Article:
“I don’t see many more countries [other] than Nigeria, South Africa, Botswana, Namibia and probably a couple more in Western Africa issuing Eurobonds, Mauritius in the South. Even with this risk capita I don’t expect many sub-Saharan countries to own a Eurobond market,” Grandes, the director of research at the International School of Management in Paris told CNBC Africa on Friday.
The Nigerian bond market is one of the few that can offer a Eurobond. It remains a veritable source of long term funding for both the federal and state governments particularly in the areas of infrastructure development.
“Nigeria has been growing for years at seven to eight per cent GDP and has been able to manage its fiscal accounts. The progress you are trying to make to improve institutional framework will be necessary to keep pushing forward the corporate bond development agenda” said Grandes.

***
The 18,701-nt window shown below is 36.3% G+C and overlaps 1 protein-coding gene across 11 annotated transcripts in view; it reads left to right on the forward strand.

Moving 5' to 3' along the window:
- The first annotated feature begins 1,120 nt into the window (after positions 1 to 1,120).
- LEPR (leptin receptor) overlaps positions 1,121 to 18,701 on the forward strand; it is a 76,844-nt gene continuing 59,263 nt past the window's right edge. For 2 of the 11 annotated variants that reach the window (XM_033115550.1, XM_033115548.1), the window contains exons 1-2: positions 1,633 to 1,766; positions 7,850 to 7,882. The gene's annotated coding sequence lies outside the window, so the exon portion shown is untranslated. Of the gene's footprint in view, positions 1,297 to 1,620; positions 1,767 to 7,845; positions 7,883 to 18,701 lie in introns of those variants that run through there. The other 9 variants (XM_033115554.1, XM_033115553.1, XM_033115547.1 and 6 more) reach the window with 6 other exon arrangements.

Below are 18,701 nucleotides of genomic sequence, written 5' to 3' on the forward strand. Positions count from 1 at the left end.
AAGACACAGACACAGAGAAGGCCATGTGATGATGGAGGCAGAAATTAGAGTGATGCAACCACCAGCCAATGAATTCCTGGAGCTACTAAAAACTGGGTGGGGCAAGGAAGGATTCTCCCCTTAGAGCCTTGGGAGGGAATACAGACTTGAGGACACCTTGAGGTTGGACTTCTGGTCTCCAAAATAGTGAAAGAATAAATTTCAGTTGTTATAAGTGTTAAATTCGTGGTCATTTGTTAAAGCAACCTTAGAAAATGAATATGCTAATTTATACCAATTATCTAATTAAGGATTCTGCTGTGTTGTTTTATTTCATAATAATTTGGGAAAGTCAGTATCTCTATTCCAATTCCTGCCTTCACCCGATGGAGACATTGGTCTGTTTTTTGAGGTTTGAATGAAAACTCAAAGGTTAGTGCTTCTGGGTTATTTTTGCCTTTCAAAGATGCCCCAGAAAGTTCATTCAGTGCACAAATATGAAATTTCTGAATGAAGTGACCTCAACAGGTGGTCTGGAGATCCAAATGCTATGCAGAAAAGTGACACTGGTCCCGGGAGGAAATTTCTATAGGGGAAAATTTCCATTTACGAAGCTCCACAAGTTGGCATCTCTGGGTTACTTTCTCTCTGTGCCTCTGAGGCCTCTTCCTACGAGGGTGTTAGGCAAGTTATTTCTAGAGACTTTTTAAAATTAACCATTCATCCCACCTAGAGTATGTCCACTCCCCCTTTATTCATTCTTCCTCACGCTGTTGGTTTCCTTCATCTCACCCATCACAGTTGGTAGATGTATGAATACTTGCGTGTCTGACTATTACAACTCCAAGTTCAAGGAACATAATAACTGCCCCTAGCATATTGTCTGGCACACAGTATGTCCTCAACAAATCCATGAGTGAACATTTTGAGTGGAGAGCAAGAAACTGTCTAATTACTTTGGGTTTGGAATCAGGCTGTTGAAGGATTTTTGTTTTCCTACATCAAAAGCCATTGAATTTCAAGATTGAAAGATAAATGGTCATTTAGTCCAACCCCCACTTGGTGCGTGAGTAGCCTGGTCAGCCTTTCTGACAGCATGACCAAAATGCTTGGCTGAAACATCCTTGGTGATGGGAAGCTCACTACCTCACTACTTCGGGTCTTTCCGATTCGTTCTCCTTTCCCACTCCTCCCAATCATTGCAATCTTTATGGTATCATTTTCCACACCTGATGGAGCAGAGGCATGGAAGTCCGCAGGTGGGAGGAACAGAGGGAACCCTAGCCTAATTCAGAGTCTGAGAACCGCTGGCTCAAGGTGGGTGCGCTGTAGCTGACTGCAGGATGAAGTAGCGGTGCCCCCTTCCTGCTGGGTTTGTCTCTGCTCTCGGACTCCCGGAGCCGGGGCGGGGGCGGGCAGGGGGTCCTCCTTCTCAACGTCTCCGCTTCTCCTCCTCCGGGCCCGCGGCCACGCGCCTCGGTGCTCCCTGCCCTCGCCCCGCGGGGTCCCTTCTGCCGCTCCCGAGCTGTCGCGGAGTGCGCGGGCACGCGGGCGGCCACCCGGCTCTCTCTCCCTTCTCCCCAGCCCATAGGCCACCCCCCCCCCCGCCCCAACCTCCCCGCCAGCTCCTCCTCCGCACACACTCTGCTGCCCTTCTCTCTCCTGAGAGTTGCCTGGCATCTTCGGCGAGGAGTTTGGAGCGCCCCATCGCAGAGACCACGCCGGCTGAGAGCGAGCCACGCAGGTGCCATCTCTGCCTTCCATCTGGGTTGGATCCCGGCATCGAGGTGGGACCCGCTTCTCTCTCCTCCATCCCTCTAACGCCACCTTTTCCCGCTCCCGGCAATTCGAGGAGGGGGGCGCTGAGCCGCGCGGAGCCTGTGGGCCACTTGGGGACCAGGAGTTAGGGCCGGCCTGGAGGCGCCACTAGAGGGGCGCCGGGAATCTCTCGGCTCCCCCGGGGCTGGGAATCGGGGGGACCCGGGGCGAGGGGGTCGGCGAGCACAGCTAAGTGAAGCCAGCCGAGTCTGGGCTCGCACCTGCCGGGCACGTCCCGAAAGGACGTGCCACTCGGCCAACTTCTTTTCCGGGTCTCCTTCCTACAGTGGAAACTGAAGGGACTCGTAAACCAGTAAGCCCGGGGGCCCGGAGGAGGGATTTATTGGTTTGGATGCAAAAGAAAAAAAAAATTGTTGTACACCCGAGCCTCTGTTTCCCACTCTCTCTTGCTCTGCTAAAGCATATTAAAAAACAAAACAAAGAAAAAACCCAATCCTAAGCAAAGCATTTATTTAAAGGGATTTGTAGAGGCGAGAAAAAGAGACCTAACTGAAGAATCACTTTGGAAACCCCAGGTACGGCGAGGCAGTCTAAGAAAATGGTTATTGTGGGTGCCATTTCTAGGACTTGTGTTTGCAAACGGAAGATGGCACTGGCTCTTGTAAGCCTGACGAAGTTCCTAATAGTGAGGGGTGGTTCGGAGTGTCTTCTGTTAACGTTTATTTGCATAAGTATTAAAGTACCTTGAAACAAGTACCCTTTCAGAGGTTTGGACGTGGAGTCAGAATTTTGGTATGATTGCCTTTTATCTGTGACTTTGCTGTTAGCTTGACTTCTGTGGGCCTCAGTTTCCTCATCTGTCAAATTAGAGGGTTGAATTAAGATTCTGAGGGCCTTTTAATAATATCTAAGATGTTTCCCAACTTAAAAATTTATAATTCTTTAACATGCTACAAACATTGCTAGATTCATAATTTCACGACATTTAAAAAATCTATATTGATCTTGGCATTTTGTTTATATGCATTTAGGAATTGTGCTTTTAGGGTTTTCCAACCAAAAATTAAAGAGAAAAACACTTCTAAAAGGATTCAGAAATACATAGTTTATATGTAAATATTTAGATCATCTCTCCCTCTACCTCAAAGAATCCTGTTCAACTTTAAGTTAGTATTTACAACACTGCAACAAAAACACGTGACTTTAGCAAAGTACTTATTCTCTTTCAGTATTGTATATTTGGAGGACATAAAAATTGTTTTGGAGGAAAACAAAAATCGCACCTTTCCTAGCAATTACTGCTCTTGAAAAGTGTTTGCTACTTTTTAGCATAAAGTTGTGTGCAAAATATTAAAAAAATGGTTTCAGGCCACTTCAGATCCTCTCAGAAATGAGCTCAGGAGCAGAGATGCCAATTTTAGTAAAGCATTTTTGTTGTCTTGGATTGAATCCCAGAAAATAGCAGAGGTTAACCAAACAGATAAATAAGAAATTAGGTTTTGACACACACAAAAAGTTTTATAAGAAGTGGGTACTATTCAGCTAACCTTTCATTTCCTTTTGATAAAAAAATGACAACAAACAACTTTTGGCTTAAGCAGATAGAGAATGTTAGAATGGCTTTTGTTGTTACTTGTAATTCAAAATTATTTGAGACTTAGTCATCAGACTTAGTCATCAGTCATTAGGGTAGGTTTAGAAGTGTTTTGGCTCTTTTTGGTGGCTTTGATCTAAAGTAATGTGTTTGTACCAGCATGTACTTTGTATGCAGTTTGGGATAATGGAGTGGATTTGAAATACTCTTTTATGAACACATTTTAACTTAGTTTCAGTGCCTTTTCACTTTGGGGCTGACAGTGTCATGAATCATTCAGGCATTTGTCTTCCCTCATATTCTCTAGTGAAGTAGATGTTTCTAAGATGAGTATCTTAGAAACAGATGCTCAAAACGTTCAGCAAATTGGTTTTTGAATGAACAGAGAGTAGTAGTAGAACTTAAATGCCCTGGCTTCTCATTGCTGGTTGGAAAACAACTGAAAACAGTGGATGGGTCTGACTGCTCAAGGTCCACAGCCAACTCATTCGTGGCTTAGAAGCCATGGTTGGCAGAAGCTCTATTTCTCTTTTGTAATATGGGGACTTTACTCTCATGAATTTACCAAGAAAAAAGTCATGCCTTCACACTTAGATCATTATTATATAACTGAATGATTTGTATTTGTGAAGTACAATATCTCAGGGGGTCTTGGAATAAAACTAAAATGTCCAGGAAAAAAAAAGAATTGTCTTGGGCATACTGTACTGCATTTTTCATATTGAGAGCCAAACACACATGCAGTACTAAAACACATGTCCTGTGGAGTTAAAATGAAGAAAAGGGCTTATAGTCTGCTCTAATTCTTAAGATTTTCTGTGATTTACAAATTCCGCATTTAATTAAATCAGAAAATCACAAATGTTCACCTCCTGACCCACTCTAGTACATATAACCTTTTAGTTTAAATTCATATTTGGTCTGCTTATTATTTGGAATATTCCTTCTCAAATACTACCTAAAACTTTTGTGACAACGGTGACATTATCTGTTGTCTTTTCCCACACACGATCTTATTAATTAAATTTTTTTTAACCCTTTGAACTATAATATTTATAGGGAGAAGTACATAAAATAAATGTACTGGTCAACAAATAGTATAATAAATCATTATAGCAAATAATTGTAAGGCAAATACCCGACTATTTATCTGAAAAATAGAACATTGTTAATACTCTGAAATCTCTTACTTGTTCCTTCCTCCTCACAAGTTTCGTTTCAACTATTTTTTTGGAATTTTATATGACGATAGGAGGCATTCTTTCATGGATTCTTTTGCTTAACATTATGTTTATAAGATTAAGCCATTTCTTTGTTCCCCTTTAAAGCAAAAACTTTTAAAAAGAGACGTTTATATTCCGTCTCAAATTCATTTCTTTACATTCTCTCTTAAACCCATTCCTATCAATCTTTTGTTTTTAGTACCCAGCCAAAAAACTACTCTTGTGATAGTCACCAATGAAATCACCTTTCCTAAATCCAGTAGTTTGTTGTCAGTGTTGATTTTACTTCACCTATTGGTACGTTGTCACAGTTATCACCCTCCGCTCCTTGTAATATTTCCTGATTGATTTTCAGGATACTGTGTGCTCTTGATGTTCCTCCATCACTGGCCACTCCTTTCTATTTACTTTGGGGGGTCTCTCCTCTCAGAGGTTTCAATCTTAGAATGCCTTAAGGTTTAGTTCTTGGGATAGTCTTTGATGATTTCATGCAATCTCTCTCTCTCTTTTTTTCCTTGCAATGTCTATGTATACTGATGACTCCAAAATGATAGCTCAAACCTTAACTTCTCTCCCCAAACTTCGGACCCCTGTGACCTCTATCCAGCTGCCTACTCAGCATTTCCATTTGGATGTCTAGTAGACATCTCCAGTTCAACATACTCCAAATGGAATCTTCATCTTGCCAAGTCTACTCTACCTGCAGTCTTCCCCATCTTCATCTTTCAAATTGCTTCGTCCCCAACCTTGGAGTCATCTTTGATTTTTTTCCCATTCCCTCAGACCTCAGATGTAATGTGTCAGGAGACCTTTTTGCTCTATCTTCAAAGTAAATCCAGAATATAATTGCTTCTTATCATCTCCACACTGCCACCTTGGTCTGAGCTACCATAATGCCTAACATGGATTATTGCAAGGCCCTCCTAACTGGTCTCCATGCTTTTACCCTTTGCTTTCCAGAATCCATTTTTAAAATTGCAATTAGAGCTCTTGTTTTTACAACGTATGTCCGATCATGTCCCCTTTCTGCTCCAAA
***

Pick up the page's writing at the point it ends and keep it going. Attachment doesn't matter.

In order to continuously increase opportunities in the market he also believes that the Central Bank of Nigeria (CBN) should introduce market friendly regulations to ease the issuing of bonds.
“The Central Bank can play a key role by continuing to bring down its monetary policy interest rate and by the interest rate channel and the credit channel transmitting this into lower long-term cost of funding. They can continue to do that alongside bringing inflation down,” he said.
“I think it’s also the Nigerian Stock Exchange that has to play a role together with the Central Bank. There are other actors that have to continue to make efforts to produce a more developed corporate bond market.”
Grandes indicated that there is a positive outlook for Nigeria going forward.